In the story, the elderly man’s father and other prisoners who were falsely accused and convicted due to Jeju 4·3 are finally acquitted in the retrial held several decades after the unlawful courts-martial ruling. Although the cases of social stigmatization decreased as the truth of Jeju 4·3 was investigated and the stories of deaths due to false charges were known to the public, the record of conviction still shackles the lives of victims. Unfortunately, most of the victims have passed away without resolving their sorrow. The good news is that some of them have finally escaped the legal stigma as they were acquitted in the retrial of the courts-martial trials that had lacked due process. Due to this, they can now shout out with dignity, “I am not guilty,” which they have said only to themselves for decades. Monologues told by the elderly man in the story deliver the “unspoken memories” he carried deep in his heart. These memories had been forcibly sealed by state power over the past years. The man had nowhere to turn to when wanting to speak of his family, the horrific experience of Jeju 4·3, and the unfairness of the guilt-by-association system. Since he was not allowed to bring up the topic for several decades, the memories must have remained a lump in his mind. We can only vaguely guess the feelings of victims’ families that has hardened like calluses when they say, “Back then, everyone lived a hard life, and what should we talk about now after so many years have passed?” They had to remain silent for a long time because of state power, but inside, there must be countless cries that have yet to be expressed. These “unspoken memories” were expressed with dancers’ performances. The dancers’ gestures, which took place in silence for two minutes without any background music, are an attempt to reveal the inner cries of the Jeju people that were not expressed outwardly. Each and every gesture of the dancers conveyed through the body allowed the audience to feel the weight of Jeju people’s lives reflected in their silence. “The silence of 74 years was a deeper cry than a two-minute silence. It was a silent scream,” was explained in the introduction of the performance. How many cries of grief and how many screams of pain did they have to hold in their hearts? In the ensuing performance of singing Arirang, I wanted the audience to feel catharsis when the victims’ pent-up sorrows that were not spoken of burst into the singing of Arirang. The lyrics, “Let’s sing confidently of the stories hidden in Halla Mountain” and “I go over the pass of Jeju 4·3”, mean that beyond the years of silence, we should change the “unspoken memories” to “the speakable memories”.
[The eve event featured performances by Kim Dae-ik, a Jeju-born folk singer (left), and Jeong Tae-choon, a singer also known as a “troubadour” of the time.]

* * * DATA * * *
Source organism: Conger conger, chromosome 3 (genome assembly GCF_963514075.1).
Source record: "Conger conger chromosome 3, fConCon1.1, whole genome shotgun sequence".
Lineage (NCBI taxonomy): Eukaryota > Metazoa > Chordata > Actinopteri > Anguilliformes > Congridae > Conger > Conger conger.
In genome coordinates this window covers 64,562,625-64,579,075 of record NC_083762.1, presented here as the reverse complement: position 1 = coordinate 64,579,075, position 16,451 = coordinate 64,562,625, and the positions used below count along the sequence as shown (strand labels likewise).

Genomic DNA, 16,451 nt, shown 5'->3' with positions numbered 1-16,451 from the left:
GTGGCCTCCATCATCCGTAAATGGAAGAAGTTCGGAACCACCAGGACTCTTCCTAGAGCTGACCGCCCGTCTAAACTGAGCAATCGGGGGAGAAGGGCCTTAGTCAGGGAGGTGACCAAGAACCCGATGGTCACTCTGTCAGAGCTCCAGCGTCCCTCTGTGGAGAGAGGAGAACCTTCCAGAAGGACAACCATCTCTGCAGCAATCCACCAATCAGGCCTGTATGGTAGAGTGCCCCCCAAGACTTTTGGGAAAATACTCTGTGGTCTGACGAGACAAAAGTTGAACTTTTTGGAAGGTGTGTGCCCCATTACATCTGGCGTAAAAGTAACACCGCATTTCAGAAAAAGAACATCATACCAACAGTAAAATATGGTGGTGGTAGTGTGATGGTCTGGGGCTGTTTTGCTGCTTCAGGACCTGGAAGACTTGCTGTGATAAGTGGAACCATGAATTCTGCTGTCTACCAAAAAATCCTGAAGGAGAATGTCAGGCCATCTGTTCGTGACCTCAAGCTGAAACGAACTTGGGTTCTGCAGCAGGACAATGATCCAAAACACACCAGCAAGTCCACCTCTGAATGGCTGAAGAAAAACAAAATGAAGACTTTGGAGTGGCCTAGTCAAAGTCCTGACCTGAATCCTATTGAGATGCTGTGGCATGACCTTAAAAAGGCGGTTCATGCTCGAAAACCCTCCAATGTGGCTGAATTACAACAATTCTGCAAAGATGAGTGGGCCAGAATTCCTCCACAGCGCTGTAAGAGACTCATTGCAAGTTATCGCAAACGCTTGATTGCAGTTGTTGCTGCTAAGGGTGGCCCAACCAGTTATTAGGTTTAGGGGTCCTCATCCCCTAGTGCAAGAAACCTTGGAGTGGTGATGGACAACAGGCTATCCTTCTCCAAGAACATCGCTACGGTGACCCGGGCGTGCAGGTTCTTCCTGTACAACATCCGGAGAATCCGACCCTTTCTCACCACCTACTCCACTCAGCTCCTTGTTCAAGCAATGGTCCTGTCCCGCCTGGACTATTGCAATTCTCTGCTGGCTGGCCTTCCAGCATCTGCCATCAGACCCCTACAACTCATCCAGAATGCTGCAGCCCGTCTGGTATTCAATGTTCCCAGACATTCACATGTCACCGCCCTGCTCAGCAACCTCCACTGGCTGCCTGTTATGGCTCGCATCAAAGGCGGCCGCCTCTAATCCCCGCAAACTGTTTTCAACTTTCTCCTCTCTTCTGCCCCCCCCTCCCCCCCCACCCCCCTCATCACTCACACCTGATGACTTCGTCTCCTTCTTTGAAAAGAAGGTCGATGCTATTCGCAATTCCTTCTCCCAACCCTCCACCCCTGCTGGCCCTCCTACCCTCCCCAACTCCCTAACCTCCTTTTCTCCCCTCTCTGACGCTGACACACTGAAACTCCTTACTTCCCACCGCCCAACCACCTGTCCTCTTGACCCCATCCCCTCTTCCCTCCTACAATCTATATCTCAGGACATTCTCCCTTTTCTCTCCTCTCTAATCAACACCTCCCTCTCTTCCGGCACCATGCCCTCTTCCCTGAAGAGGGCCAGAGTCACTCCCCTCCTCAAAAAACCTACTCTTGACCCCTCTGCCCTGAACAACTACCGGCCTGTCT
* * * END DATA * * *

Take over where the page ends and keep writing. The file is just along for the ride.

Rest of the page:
Aside from the musical, many musicians of different generations performed on the stage. The Jeju 4·3 Peace Choir, consisting of a children’s choir and Jeju 4·3 victims’ relatives, sang songs conveying the values reflected in Jeju 4·3, while pop singers such as Kim Tae-ik, Jang Sa-ik, and Ahn Ye-eun expressed a memorial tribute by singing their own songs. The song that the entire group of artists sang together at the finale was “Evergreen”. What would be the unchanging values of Jeju 4·3 that we should inherit, just like the unchanging evergreen trees? Previously, President Moon Ja-in said in his memorial speech that Jeju 4·3 will “serve as a compass for human rights, life, peace, and unity for those coming generations heading for a better world”. It is our responsibility to hand down to the next generation the values of Jeju 4·3 that do not end only as memories of what happened in the past but help to stop similar tragedies from happening in the future. In that sense, we can take a step together toward a better future by honoring the victims every year.
[A choral piece by Evergreen is performed.]
Furthermore, reviving the unspoken memories that have been stuck in ideology is another task of ours in properly valuing Jeju 4·3, just as President Kim Dong-hyeon of the Jeju Federation of People’s Art Association said, “Just as the painful day is remembered, the enthusiastic shout every April should also be spoken of as a part of the truthful history.”
“Do-ol” Kim Yong-ok said Jeju 4·3 values “self-reliance” and “independence”. We need to approach the substantive truth about what kind of society Koreans dreamed of after national liberation and for what innumerable people were sacrificed. Only then will “Baekbi,” that lies without a title, be able to be inscribed with the true name of Jeju 4·3.
Political circles always refer to the complete resolution of Jeju 4·3. I wonder what they mean by speaking of the complete resolution. Questions remain over whether they believe financial compensation will be enough to completely resolve what the people of Jeju experienced for several decades. There are still a lot of tasks to be carried out. So many people remain shackled with stigma, while it is difficult to find traces of the missing victims. We should also make more concerted efforts to excavate the remains of those that are buried somewhere. On top of that, the issue of who should be held responsible for Jeju 4·3 has not been properly addressed. A monument to the person who ordered the killing of Jeju people is erected on Jeju’s soil, while there remain memories that are sealed just like the entrance of Darangshigul Cave. Without solving these issues, the complete resolution of Jeju 4·3 will be nothing more than an empty slogan. It is my understanding that everyone shares a common desire concerning Jeju 4·3. I believe that there will be a day when we can get rid of the outdated shackles of stigmatization and discrimination and restore the unspoken memories. With the COVID-19 situation getting a little better, the eve event of this year was attended by many people. I hope that it was a time for some people to comfort their pain from the past events, and a time for others to dream of a hopeful future.